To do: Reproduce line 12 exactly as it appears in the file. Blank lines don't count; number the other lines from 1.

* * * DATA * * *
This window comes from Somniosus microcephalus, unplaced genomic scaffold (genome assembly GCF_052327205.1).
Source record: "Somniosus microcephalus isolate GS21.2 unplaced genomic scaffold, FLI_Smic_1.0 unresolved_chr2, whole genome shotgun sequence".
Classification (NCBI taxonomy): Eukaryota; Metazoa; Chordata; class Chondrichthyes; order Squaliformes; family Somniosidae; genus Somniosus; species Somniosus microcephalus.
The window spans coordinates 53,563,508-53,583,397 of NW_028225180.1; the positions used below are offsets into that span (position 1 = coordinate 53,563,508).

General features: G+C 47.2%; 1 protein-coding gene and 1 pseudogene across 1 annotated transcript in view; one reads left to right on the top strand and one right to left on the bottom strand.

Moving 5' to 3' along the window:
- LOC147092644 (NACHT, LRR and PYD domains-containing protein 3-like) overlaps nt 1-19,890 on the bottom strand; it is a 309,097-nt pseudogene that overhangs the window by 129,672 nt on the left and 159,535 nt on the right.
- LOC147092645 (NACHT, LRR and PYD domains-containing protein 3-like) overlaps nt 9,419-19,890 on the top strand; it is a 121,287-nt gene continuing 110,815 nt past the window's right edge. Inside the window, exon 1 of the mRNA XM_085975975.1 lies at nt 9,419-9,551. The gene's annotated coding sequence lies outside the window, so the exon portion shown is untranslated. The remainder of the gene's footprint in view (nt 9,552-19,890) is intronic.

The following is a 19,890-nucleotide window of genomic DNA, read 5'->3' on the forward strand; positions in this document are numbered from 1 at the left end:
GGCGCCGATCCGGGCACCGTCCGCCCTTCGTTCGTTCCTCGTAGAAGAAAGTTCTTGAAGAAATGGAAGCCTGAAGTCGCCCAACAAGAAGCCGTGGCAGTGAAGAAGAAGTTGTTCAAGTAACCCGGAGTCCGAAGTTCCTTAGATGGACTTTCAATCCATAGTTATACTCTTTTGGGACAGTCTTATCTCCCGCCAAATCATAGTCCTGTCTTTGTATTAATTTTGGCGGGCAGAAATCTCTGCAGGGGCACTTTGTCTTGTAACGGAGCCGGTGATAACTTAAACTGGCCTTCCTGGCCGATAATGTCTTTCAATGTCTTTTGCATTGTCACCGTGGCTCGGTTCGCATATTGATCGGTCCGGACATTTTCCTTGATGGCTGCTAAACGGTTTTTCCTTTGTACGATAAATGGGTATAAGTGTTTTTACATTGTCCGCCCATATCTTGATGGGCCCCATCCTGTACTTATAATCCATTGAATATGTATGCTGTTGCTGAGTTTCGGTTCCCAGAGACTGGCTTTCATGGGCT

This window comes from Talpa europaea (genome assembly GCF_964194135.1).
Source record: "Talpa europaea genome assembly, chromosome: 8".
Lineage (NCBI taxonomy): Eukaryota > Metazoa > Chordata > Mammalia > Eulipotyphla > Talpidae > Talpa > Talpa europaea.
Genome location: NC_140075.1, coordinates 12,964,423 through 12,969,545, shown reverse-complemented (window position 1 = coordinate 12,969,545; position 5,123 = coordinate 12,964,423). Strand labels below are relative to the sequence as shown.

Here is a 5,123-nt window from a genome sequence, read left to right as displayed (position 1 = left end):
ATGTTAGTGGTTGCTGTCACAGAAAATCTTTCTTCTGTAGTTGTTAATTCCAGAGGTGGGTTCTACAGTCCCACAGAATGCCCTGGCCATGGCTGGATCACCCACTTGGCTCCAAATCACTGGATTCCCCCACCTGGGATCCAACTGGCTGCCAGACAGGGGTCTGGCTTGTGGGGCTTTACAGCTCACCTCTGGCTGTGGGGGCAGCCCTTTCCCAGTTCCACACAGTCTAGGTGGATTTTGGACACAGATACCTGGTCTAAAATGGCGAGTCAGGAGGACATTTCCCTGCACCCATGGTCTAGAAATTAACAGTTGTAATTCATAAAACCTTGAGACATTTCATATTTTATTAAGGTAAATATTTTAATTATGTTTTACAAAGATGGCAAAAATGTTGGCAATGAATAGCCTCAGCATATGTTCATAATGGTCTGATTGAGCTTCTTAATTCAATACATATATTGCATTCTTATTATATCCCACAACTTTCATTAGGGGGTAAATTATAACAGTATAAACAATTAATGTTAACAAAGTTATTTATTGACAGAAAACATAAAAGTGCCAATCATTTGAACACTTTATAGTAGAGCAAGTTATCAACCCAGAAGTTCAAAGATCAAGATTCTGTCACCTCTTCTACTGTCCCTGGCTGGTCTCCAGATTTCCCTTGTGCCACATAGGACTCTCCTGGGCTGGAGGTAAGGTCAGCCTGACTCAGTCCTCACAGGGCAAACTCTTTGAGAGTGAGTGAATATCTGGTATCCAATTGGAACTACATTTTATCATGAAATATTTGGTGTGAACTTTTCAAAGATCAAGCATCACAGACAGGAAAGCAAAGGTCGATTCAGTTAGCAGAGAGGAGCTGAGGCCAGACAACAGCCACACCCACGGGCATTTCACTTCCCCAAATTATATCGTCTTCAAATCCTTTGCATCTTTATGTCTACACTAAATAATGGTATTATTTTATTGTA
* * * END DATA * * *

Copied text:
Source record: "Talpa europaea genome assembly, chromosome: 8".